On my soul walk, a cyclical walk that starts at the beach and rolls up the cliffs and down to the shore, I found my soul tree. Whether or not you believe that human beings are filled with an essence separate from the body and mind, you would have to agree with me that this remnant of a tree is something special. It is no longer a tree really. It once was but has aged into something that has never existed before and never will exist again. This remnant-tree is perfectly broken. It has a few patches of bark still clinging to its wind-sculpted body. These patches do not seem random. They are just right. This remnant-tree is so right that my breathing quickens and my eyes moisten. There are not many things in this world that break perfectly or stand quietly in the very place they were always meant to be.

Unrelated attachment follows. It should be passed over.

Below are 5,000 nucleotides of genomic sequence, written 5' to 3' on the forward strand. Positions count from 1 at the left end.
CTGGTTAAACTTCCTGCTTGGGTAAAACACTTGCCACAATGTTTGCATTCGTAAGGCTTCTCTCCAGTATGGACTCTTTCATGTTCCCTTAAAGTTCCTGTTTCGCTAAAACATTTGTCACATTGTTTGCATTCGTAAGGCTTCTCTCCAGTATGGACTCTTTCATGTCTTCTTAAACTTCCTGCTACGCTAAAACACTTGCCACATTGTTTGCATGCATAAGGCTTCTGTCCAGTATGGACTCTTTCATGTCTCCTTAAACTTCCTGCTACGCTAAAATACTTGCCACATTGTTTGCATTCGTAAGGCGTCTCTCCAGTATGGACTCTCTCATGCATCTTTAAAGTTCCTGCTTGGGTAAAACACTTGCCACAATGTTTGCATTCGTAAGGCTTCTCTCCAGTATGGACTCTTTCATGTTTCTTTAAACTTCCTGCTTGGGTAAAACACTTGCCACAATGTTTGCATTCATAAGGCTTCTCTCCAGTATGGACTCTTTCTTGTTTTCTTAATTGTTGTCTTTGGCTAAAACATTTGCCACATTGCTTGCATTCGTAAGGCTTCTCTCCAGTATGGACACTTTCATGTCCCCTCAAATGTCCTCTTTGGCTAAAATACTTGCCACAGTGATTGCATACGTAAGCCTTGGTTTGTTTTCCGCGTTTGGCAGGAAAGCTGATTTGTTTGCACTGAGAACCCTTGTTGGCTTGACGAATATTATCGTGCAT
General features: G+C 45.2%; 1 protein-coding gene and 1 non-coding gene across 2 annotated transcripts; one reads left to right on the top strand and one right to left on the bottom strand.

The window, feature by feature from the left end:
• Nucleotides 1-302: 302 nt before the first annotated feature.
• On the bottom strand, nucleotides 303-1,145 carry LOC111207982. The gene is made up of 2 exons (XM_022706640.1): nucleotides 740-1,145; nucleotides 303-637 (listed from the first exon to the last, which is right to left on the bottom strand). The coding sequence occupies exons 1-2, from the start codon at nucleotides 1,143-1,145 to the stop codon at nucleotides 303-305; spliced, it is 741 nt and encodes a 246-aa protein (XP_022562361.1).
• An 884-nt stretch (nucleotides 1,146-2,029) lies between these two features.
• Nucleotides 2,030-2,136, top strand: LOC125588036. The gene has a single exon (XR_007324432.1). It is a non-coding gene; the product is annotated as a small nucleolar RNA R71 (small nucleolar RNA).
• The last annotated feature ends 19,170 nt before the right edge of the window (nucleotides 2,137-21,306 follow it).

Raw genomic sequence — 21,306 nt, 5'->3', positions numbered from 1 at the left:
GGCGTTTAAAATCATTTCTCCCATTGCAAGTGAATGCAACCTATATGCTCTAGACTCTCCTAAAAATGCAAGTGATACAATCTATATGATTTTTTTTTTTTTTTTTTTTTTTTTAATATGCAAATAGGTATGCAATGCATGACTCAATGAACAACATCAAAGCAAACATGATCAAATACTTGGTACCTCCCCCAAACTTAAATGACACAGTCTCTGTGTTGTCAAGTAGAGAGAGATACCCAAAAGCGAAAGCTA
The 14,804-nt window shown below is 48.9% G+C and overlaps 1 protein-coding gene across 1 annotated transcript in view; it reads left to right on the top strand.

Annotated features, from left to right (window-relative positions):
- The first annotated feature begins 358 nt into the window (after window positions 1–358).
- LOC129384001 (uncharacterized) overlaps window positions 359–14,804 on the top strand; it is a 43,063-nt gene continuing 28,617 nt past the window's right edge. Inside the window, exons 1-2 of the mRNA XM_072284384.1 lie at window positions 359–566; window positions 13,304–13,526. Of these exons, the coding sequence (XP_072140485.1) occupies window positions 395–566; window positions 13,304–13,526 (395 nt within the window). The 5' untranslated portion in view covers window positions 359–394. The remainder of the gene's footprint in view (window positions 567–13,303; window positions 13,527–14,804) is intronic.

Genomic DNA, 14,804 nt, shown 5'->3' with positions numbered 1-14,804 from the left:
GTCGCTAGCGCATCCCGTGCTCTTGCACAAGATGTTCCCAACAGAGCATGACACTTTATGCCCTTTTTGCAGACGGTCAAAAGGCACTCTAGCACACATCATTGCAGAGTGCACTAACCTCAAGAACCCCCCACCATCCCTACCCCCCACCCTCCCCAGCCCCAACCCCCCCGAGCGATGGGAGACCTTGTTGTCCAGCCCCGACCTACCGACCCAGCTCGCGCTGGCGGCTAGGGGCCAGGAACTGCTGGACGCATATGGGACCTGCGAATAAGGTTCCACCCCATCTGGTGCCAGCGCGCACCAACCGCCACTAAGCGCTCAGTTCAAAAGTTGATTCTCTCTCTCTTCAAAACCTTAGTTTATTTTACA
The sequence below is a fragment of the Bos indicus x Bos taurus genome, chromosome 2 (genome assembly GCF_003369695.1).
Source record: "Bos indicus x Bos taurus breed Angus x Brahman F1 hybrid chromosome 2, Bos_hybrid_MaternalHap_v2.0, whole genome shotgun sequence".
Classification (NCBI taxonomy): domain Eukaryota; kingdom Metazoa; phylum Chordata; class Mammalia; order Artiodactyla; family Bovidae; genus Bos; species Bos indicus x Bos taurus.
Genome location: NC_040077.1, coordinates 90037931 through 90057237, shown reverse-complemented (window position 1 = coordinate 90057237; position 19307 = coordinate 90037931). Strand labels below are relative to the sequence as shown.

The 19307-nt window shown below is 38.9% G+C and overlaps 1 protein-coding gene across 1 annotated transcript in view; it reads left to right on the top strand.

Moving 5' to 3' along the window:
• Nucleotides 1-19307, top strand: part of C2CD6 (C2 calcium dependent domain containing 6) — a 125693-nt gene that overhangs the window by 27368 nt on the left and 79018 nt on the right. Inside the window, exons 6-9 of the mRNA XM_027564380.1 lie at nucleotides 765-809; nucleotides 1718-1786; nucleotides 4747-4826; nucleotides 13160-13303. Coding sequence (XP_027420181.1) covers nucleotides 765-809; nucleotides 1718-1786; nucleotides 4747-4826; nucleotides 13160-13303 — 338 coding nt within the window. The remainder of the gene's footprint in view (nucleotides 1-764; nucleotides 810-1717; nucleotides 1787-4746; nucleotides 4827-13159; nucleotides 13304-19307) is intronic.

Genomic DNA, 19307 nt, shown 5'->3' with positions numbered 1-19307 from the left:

Even more, this tree knows. It is not aware of me the way a person is but seems infused with what feels like the deepest and simplest goodness (which is a kind of truth) of the universe. Just by existing, it illuminates what I tend to forget in between lists and cubicles of time. That being whole is not the ideal. That being whole is impossible in a life lived. First of all, this perfectly broken tree wordlessly tells us, you cannot be whole because you make up the whole and a piece is never whole. Secondly, with his sun-bleached arms in sky salutation, the point of life is not to be whole. We are born whole and anonymous. The events of our lives carve out the pieces from the piece, making the piece different and real. We are not born real. To become real, we must feel as much as we can feel. We must let the pieces we lose fall away. We must celebrate what is still left, a branch and a good patch of bark. Then, the wise almost-tree suggests, you will be something so utterly different and beautiful from the perfect mold you were born into. Look at me, says the once-tree. I am no longer a tree but something else that never was or will be again.
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